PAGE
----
This May and June, in the deep waters of Bermuda’s Great Sound, five nations will compete for the right to challenge the USA for possession of the ‘Auld Mug’. In recent years, the sport has evolved rapidly into Formula One on water, with all the glory and risk that entails. The teams will be driving modern speed machines that bear little resemblance to the elegant ladies of the past. Able to sail at three times the velocity of the wind with the aid of seven-story high aircraft wings, their modern high tech carbon fiber catamarans will criss-cross the racecourse at speeds in excess of 50mph, the only contact with the water a trio of scythe-like blades. Six-man teams of uber-fit ironmen in helmets and wetsuits skip across the trampoline netting as they jibe and tack, pulling several Gs of force. Long days at the gym pay off as they pump hydraulic winches that trim the massive wing, daggerboards and foresails. Each yacht cost tens of millions to design and build; yet an unexpected gust or squall could snap it a like a twig. The murderous machines have already claimed the life of one unfortunate British sailor, Andrew “Bart” Simpson, trapped under the splintered rigging of Artemis Racing’s trial boat in the San Francisco Bay. America’s Cup racing has become an extreme sport.

Old ghosts return to haunt the reefs of Bermuda

The America’s Cup in 2017 will be arguably a fairer contest than it has ever been. In Bermuda’s relatively neutral waters, an exacting elimination series will determine the fastest challenger nation, and that nation will face the current holder Oracle Team USA in the 1:1 finals. All boats are built within restricted dimensions and tolerances, yet there is plenty of room for individual innovation in below-the-deck systems and electronics. The ultimate winner will be the boat that consistently times its starts right, picks the best wind angles, avoids the lulls, out-manoeuvres its rivals, and manages to ‘fly’ round the course on its hydrofoils without ever dropping down onto its hulls.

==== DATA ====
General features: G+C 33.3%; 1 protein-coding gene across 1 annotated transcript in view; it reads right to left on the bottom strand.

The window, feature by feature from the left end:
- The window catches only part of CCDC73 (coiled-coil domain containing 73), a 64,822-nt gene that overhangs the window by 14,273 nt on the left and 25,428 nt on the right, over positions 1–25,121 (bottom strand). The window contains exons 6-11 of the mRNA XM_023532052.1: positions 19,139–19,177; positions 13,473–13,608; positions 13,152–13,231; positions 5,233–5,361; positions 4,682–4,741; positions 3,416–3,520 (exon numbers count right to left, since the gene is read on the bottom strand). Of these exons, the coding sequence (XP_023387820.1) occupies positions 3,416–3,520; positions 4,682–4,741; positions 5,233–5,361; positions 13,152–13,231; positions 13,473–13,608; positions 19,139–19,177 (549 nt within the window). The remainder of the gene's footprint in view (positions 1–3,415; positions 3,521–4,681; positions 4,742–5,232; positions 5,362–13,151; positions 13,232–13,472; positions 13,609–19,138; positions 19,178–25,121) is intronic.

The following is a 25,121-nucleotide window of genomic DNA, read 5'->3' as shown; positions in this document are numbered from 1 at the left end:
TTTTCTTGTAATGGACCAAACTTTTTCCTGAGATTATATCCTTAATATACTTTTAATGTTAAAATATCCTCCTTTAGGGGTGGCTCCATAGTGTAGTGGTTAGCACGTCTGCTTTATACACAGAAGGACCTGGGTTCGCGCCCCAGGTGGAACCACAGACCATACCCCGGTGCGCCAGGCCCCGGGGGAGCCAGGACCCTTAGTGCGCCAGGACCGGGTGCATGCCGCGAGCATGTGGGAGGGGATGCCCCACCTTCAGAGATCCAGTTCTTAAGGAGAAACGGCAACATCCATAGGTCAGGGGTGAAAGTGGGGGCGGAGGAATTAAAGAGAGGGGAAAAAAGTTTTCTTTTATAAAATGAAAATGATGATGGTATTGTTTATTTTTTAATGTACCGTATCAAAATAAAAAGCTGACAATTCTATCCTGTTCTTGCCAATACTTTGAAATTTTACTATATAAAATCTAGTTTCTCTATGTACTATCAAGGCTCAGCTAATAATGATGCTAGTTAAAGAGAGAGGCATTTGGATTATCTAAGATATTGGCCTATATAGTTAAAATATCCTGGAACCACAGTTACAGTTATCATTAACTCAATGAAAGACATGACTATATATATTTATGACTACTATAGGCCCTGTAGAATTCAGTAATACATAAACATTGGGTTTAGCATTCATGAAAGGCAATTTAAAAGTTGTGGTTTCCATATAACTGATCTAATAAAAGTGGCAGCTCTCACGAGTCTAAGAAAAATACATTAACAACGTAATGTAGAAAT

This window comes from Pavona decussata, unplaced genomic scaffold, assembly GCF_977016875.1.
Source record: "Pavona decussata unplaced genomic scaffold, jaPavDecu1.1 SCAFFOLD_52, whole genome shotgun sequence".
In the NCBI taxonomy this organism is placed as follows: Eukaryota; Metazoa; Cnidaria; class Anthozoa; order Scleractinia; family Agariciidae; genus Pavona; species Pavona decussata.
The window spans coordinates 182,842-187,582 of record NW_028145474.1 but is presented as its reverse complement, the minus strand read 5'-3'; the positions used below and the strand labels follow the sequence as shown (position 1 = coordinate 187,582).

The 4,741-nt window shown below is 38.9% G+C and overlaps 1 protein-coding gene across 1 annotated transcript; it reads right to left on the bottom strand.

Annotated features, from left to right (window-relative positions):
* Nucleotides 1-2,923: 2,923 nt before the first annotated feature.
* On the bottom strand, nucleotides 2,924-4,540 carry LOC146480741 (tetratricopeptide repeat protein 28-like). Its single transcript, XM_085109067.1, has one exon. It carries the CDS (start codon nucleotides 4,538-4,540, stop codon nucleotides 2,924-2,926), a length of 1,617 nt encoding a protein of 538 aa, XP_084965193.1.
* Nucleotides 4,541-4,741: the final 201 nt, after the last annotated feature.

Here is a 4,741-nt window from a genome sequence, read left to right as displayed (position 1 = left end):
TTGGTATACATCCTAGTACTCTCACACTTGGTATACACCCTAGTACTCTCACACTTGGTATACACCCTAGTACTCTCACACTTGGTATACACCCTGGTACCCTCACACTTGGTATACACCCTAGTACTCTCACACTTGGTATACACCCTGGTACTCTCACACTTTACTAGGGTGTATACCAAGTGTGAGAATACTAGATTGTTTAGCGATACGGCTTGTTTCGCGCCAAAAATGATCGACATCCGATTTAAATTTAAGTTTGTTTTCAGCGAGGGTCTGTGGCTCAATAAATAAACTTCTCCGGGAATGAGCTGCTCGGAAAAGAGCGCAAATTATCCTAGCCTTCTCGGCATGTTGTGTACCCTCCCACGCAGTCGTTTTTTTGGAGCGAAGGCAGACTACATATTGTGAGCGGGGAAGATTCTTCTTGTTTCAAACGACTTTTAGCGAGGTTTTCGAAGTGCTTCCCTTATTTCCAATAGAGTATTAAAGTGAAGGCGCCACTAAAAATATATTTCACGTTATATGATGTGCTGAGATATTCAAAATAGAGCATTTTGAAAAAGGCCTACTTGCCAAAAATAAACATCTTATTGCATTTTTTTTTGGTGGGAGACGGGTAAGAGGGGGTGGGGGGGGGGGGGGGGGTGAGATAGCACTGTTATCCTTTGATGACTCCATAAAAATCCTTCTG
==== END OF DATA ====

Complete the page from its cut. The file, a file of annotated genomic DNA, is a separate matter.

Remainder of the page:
In stark contrast to the catamarans, Bermuda will also host in June a regatta for the newly revived J-Class yachts. The Js are massive and elegant ‘gentlemen’s yachts’, designed to compete for the Cup in the 1930s, and felt by many to be the most beautiful sailing craft ever built. They have vast sail areas, gleaming fittings and coachwork, and scimitar-like overhangs, and they bury their rails in the foam as upwards of thirty crew cling to their slippery topsides. Only three originals have survived, but in recent years six more Js have been built in strict compliance with the original 1930s drawings.